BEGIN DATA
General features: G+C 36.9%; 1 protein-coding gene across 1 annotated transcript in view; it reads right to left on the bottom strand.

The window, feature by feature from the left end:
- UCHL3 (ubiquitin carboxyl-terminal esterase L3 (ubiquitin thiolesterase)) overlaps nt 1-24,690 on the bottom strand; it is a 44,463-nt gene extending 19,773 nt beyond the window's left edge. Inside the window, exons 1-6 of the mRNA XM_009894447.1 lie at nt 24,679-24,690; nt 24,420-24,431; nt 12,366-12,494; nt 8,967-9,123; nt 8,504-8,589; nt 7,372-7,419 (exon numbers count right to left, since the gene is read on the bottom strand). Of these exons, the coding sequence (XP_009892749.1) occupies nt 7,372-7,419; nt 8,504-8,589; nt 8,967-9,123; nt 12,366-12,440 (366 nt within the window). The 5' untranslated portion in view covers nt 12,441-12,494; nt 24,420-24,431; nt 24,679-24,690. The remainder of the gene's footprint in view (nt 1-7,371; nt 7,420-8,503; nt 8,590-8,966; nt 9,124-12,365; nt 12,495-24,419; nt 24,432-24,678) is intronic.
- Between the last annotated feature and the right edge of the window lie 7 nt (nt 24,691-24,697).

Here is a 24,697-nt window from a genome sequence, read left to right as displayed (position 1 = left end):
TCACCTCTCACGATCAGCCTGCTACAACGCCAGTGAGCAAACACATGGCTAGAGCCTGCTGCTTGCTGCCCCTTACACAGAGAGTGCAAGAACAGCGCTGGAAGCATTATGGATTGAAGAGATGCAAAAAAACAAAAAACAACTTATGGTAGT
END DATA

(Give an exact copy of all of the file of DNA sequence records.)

General features: G+C 36.9%; 1 protein-coding gene across 1 annotated transcript in view; it reads right to left on the bottom strand.

The window, feature by feature from the left end:
- UCHL3 (ubiquitin carboxyl-terminal esterase L3 (ubiquitin thiolesterase)) overlaps nt 1-24,690 on the bottom strand; it is a 44,463-nt gene extending 19,773 nt beyond the window's left edge. Inside the window, exons 1-6 of the mRNA XM_009894447.1 lie at nt 24,679-24,690; nt 24,420-24,431; nt 12,366-12,494; nt 8,967-9,123; nt 8,504-8,589; nt 7,372-7,419 (exon numbers count right to left, since the gene is read on the bottom strand). Of these exons, the coding sequence (XP_009892749.1) occupies nt 7,372-7,419; nt 8,504-8,589; nt 8,967-9,123; nt 12,366-12,440 (366 nt within the window). The 5' untranslated portion in view covers nt 12,441-12,494; nt 24,420-24,431; nt 24,679-24,690. The remainder of the gene's footprint in view (nt 1-7,371; nt 7,420-8,503; nt 8,590-8,966; nt 9,124-12,365; nt 12,495-24,419; nt 24,432-24,678) is intronic.
- Between the last annotated feature and the right edge of the window lie 7 nt (nt 24,691-24,697).

Here is a 24,697-nt window from a genome sequence, read left to right as displayed (position 1 = left end):
TCACCTCTCACGATCAGCCTGCTACAACGCCAGTGAGCAAACACATGGCTAGAGCCTGCTGCTTGCTGCCCCTTACACAGAGAGTGCAAGAACAGCGCTGGAAGCATTATGGATTGAAGAGATGCAAAAAAACAAAAAACAACTTATGGTAGT